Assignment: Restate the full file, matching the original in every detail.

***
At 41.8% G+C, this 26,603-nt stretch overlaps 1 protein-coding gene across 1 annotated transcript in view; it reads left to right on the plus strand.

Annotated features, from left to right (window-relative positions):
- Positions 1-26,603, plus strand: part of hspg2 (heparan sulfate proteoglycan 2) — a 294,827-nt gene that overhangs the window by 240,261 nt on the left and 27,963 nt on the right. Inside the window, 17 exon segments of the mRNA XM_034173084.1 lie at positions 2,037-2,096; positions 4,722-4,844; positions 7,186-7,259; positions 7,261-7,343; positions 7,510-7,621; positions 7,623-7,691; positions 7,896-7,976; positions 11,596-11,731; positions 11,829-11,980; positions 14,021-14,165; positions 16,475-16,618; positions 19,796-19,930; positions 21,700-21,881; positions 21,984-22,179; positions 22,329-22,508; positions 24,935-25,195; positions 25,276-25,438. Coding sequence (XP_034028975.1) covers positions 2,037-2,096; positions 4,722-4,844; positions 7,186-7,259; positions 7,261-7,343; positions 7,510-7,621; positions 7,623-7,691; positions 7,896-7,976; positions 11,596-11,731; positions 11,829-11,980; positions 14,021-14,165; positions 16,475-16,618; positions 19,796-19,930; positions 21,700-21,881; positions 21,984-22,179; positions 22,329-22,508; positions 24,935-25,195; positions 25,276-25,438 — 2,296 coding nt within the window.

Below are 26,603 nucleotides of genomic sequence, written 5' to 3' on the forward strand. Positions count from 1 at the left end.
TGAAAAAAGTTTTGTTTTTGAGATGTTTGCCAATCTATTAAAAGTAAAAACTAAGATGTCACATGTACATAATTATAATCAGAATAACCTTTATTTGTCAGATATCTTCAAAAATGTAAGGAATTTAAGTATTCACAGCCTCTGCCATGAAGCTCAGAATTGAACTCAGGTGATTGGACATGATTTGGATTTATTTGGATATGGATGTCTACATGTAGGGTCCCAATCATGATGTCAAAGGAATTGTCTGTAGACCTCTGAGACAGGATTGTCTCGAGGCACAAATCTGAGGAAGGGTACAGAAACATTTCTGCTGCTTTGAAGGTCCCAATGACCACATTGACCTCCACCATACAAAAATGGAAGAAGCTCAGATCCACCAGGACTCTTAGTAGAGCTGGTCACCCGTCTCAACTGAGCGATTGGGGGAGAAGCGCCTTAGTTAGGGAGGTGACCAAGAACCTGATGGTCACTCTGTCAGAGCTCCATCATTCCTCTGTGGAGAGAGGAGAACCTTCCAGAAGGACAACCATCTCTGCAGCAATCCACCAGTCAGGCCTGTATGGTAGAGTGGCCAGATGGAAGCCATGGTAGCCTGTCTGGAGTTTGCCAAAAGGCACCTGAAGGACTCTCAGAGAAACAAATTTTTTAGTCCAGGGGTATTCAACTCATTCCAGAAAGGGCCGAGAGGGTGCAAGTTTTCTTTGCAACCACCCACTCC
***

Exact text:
At 41.8% G+C, this 26,603-nt stretch overlaps 1 protein-coding gene across 1 annotated transcript in view; it reads left to right on the plus strand.

Annotated features, from left to right (window-relative positions):
- Positions 1-26,603, plus strand: part of hspg2 (heparan sulfate proteoglycan 2) — a 294,827-nt gene that overhangs the window by 240,261 nt on the left and 27,963 nt on the right. Inside the window, 17 exon segments of the mRNA XM_034173084.1 lie at positions 2,037-2,096; positions 4,722-4,844; positions 7,186-7,259; positions 7,261-7,343; positions 7,510-7,621; positions 7,623-7,691; positions 7,896-7,976; positions 11,596-11,731; positions 11,829-11,980; positions 14,021-14,165; positions 16,475-16,618; positions 19,796-19,930; positions 21,700-21,881; positions 21,984-22,179; positions 22,329-22,508; positions 24,935-25,195; positions 25,276-25,438. Coding sequence (XP_034028975.1) covers positions 2,037-2,096; positions 4,722-4,844; positions 7,186-7,259; positions 7,261-7,343; positions 7,510-7,621; positions 7,623-7,691; positions 7,896-7,976; positions 11,596-11,731; positions 11,829-11,980; positions 14,021-14,165; positions 16,475-16,618; positions 19,796-19,930; positions 21,700-21,881; positions 21,984-22,179; positions 22,329-22,508; positions 24,935-25,195; positions 25,276-25,438 — 2,296 coding nt within the window.

Below are 26,603 nucleotides of genomic sequence, written 5' to 3' on the forward strand. Positions count from 1 at the left end.
TGAAAAAAGTTTTGTTTTTGAGATGTTTGCCAATCTATTAAAAGTAAAAACTAAGATGTCACATGTACATAATTATAATCAGAATAACCTTTATTTGTCAGATATCTTCAAAAATGTAAGGAATTTAAGTATTCACAGCCTCTGCCATGAAGCTCAGAATTGAACTCAGGTGATTGGACATGATTTGGATTTATTTGGATATGGATGTCTACATGTAGGGTCCCAATCATGATGTCAAAGGAATTGTCTGTAGACCTCTGAGACAGGATTGTCTCGAGGCACAAATCTGAGGAAGGGTACAGAAACATTTCTGCTGCTTTGAAGGTCCCAATGACCACATTGACCTCCACCATACAAAAATGGAAGAAGCTCAGATCCACCAGGACTCTTAGTAGAGCTGGTCACCCGTCTCAACTGAGCGATTGGGGGAGAAGCGCCTTAGTTAGGGAGGTGACCAAGAACCTGATGGTCACTCTGTCAGAGCTCCATCATTCCTCTGTGGAGAGAGGAGAACCTTCCAGAAGGACAACCATCTCTGCAGCAATCCACCAGTCAGGCCTGTATGGTAGAGTGGCCAGATGGAAGCCATGGTAGCCTGTCTGGAGTTTGCCAAAAGGCACCTGAAGGACTCTCAGAGAAACAAATTTTTTAGTCCAGGGGTATTCAACTCATTCCAGAAAGGGCCGAGAGGGTGCAAGTTTTCTTTGCAACCACCCACTCC